Donald Trump is the President-elect. Donald Trump will become our next president. But following this, fear and uncertainty has sprung across the nation. There have been protests in major cities that have been occurring for days. Such cities as New York, Dallas, Denver, Atlanta, Los Angeles, Kansas City, New Orleans, Boston, Chicago, Nashville, Orlando, Seattle, and Washington D.C. have experienced these protests.The "Not my president" slogan has broken out across the protests, among others like: "No Trump! No KKK! No racist USA." Additionally, "Love Trumps Hate" signs are seen within the crowds of passionate protesters, and several Trump effigies have been burned along the way.
In New York, which started on Wednesday, thousands of protesters have filled streets in Manhattan as they made their way to Trump Tower. In Washington Square Park, on Friday, crowds gathered and chanted encouraging words to each other. Protesters labeled it a "Love Rally". It was organized by Sydney Miller, who hoped to emphasize support for "targets of Donald Trump's hate speech," including "Muslims, women, those who have disabilities, latinos/latinas/latinx people and everyone else" that Donald Trump has openly put down. More chants arose such as: "Say it loud, say it clear: refugees are welcome here", "Hey hey, ho ho, climate change is not a hoax" , "Gay rights are human rights", "Black lives matter", "Our body, our choice", and "We reject the President-elect." While the "Love Rally" was a more positive and family-friendly protest, others didn't have that vibe. Nonetheless, all protests are fighting for the same overall cause: to show their fear and stand for their rights.
Similarly, in Chicago, an estimated 1,800 people gathered outside the Trump International Hotel and Tower chanting. Other protests, containing hundreds of people, occurred in Seattle, Philadelphia, and Boston on Wednesday night. On Thursday night, 4,000 protesters assembled in Portland. While mostly peaceful, it took a turn when cars and windows were vandalized. On Friday, there was a shooting. More protests are still occurring around the country, displaying the true intensity of peoples' feelings.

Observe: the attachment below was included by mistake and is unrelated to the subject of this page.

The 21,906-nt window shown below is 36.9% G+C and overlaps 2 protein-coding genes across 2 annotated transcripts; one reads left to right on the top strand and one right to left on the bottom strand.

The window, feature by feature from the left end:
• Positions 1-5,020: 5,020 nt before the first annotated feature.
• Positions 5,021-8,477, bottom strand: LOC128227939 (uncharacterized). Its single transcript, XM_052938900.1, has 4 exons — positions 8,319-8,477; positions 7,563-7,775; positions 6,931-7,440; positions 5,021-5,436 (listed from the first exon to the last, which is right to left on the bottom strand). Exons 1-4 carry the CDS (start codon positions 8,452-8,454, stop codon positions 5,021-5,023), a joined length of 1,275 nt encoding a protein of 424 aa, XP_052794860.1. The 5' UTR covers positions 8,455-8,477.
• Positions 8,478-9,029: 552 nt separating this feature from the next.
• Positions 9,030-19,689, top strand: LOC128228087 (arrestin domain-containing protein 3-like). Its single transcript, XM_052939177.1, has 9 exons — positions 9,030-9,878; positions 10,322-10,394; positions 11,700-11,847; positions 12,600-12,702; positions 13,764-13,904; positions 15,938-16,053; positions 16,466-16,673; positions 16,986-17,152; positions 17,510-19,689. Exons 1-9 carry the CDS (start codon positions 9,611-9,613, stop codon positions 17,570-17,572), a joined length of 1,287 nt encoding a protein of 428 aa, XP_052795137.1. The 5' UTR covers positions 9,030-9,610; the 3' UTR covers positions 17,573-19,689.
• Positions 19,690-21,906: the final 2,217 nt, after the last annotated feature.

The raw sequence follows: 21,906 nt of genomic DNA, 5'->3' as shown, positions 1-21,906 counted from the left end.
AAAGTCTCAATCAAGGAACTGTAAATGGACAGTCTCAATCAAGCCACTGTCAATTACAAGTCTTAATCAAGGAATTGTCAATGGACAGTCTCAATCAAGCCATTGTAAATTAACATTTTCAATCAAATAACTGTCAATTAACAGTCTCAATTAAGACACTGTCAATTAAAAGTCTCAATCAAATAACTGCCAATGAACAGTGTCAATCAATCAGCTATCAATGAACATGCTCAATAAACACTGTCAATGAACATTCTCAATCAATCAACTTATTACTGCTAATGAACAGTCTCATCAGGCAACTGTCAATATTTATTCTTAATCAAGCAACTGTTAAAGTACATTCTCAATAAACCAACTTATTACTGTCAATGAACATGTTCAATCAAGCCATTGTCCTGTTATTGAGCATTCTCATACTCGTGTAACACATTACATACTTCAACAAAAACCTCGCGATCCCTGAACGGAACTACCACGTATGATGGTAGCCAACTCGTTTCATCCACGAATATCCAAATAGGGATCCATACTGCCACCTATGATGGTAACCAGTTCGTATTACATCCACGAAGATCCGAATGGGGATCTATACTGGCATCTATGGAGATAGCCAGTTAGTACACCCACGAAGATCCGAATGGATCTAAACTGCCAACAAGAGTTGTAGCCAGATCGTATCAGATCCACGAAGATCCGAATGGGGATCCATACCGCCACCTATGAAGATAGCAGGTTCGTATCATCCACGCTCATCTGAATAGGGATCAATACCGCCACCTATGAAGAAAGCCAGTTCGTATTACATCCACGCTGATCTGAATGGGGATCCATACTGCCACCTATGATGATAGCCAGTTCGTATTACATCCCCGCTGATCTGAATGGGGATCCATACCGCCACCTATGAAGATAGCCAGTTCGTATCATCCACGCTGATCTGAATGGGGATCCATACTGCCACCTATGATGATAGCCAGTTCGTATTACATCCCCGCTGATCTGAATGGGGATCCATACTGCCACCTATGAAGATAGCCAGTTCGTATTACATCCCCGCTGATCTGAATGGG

Many criticize the protests, calling the millennials who participate "crybabies", and when they don't get what they want-- they whine and protest. I want to say to these critics: you are not listening. Why don't you actually listen to what the protesters are saying? People are scared and are standing up for their rights, which they believe will be taken away. Another thing to note is: if you are white and privileged, you have no right to criticize protesters. You don't understand what they are feeling. People of color, LGBTQ+, Muslim, women, and more groups are terrified for what the future holds. It isn't a secret that Trump's whole campaign has encouraged hateful divide and prejudice against the groups of people mentioned above. There is proof of Trump supporters saying vile and vulgar words targeting women, people of different races, and ethnicities. In the New York Times' video by Erica Berenstein, titled "Unfiltered Voices From Donald Trump's Crowds", people were recorded saying "Muslim is not a religion, it's an ideology", as well as using the N-word to refer to President Obama. More vulgarities are said about gay people, immigrants, and women. And many of these words are stemmed from what Donald Trump has said.
These attacks are perfect reasons for protest. I find these protests beautiful--how victims of Trump's harsh and targeting words are uniting and fighting together. In the midst of more racial, gender, religious, and LGBTQ+ divide--the protests show how people want to change the fate of the future. I don't condone fighting fire with fire, the vandalism and violence should not be the answer. However, peaceful protest is absolutely acceptable and a valid response.
Let's not go back in time, reliving the times of Jim Crow and segregation. Let's not allow women to feel inferior and be more vulnerable to sexual assault. Let's not act hostile towards people of different religions. Let's not be xenophobic, for immigration is what built this country.
Let's stand for our rights. Let's unify and fight for our futures. Let's love each other.
This is just the beginning of the protests. People are prepared for a long fight. This is just the beginning of hatred. Who knows what will happen after Donald Trump is inaugurated on January 20th.
No matter what, though, we must all remember that love trumps hate.